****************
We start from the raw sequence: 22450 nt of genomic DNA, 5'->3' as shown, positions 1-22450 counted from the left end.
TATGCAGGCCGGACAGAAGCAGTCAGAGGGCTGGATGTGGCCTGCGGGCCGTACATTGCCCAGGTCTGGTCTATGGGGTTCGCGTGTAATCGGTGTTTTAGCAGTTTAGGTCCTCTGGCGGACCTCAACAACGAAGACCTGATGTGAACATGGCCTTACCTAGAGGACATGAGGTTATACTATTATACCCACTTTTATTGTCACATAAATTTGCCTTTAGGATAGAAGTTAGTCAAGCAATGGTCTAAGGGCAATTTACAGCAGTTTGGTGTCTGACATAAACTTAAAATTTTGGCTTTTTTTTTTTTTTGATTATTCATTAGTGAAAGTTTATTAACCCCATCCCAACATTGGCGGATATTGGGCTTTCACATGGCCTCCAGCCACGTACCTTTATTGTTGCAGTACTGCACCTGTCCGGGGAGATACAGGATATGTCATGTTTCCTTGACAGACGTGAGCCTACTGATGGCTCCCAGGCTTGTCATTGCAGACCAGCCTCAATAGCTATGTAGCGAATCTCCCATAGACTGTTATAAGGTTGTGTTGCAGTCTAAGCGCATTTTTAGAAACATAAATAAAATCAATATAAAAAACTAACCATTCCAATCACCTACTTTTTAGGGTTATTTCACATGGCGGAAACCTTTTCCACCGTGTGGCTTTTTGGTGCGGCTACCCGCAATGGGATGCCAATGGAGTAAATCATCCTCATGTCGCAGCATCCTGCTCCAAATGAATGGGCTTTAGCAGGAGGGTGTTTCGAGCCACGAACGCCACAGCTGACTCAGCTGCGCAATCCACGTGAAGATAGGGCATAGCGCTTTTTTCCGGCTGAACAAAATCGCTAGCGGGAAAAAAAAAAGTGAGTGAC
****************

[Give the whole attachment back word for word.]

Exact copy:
We start from the raw sequence: 22450 nt of genomic DNA, 5'->3' as shown, positions 1-22450 counted from the left end.
TATGCAGGCCGGACAGAAGCAGTCAGAGGGCTGGATGTGGCCTGCGGGCCGTACATTGCCCAGGTCTGGTCTATGGGGTTCGCGTGTAATCGGTGTTTTAGCAGTTTAGGTCCTCTGGCGGACCTCAACAACGAAGACCTGATGTGAACATGGCCTTACCTAGAGGACATGAGGTTATACTATTATACCCACTTTTATTGTCACATAAATTTGCCTTTAGGATAGAAGTTAGTCAAGCAATGGTCTAAGGGCAATTTACAGCAGTTTGGTGTCTGACATAAACTTAAAATTTTGGCTTTTTTTTTTTTTTGATTATTCATTAGTGAAAGTTTATTAACCCCATCCCAACATTGGCGGATATTGGGCTTTCACATGGCCTCCAGCCACGTACCTTTATTGTTGCAGTACTGCACCTGTCCGGGGAGATACAGGATATGTCATGTTTCCTTGACAGACGTGAGCCTACTGATGGCTCCCAGGCTTGTCATTGCAGACCAGCCTCAATAGCTATGTAGCGAATCTCCCATAGACTGTTATAAGGTTGTGTTGCAGTCTAAGCGCATTTTTAGAAACATAAATAAAATCAATATAAAAAACTAACCATTCCAATCACCTACTTTTTAGGGTTATTTCACATGGCGGAAACCTTTTCCACCGTGTGGCTTTTTGGTGCGGCTACCCGCAATGGGATGCCAATGGAGTAAATCATCCTCATGTCGCAGCATCCTGCTCCAAATGAATGGGCTTTAGCAGGAGGGTGTTTCGAGCCACGAACGCCACAGCTGACTCAGCTGCGCAATCCACGTGAAGATAGGGCATAGCGCTTTTTTCCGGCTGAACAAAATCGCTAGCGGGAAAAAAAAAAGTGAGTGAC